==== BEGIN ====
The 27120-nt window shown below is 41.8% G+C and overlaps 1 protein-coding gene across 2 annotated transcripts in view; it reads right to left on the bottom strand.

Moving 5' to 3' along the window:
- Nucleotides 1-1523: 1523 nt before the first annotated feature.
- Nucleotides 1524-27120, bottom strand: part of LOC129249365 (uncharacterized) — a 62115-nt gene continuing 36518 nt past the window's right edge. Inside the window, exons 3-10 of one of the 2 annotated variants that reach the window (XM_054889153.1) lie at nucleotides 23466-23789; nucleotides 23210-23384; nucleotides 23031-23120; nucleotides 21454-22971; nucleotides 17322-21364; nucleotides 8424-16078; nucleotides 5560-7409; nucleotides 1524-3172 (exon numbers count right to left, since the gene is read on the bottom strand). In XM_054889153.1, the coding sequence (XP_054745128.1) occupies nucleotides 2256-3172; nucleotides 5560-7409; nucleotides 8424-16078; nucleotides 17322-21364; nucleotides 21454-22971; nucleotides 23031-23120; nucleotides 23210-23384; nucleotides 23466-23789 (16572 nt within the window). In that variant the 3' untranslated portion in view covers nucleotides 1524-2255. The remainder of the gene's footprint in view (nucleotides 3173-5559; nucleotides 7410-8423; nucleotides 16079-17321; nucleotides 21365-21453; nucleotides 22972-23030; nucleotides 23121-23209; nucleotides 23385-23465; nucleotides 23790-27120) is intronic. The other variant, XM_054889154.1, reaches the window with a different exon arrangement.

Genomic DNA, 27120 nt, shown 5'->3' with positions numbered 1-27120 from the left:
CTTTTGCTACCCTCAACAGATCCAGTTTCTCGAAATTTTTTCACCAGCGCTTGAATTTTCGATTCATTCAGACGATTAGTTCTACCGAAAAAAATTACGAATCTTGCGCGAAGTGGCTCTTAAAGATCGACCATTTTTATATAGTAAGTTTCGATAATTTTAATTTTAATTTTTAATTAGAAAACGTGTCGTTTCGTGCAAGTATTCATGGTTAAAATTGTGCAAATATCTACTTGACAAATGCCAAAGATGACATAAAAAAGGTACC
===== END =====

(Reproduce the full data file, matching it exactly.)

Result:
The 27120-nt window shown below is 41.8% G+C and overlaps 1 protein-coding gene across 2 annotated transcripts in view; it reads right to left on the bottom strand.

Moving 5' to 3' along the window:
- Nucleotides 1-1523: 1523 nt before the first annotated feature.
- Nucleotides 1524-27120, bottom strand: part of LOC129249365 (uncharacterized) — a 62115-nt gene continuing 36518 nt past the window's right edge. Inside the window, exons 3-10 of one of the 2 annotated variants that reach the window (XM_054889153.1) lie at nucleotides 23466-23789; nucleotides 23210-23384; nucleotides 23031-23120; nucleotides 21454-22971; nucleotides 17322-21364; nucleotides 8424-16078; nucleotides 5560-7409; nucleotides 1524-3172 (exon numbers count right to left, since the gene is read on the bottom strand). In XM_054889153.1, the coding sequence (XP_054745128.1) occupies nucleotides 2256-3172; nucleotides 5560-7409; nucleotides 8424-16078; nucleotides 17322-21364; nucleotides 21454-22971; nucleotides 23031-23120; nucleotides 23210-23384; nucleotides 23466-23789 (16572 nt within the window). In that variant the 3' untranslated portion in view covers nucleotides 1524-2255. The remainder of the gene's footprint in view (nucleotides 3173-5559; nucleotides 7410-8423; nucleotides 16079-17321; nucleotides 21365-21453; nucleotides 22972-23030; nucleotides 23121-23209; nucleotides 23385-23465; nucleotides 23790-27120) is intronic. The other variant, XM_054889154.1, reaches the window with a different exon arrangement.

Genomic DNA, 27120 nt, shown 5'->3' with positions numbered 1-27120 from the left:
CTTTTGCTACCCTCAACAGATCCAGTTTCTCGAAATTTTTTCACCAGCGCTTGAATTTTCGATTCATTCAGACGATTAGTTCTACCGAAAAAAATTACGAATCTTGCGCGAAGTGGCTCTTAAAGATCGACCATTTTTATATAGTAAGTTTCGATAATTTTAATTTTAATTTTTAATTAGAAAACGTGTCGTTTCGTGCAAGTATTCATGGTTAAAATTGTGCAAATATCTACTTGACAAATGCCAAAGATGACATAAAAAAGGTACC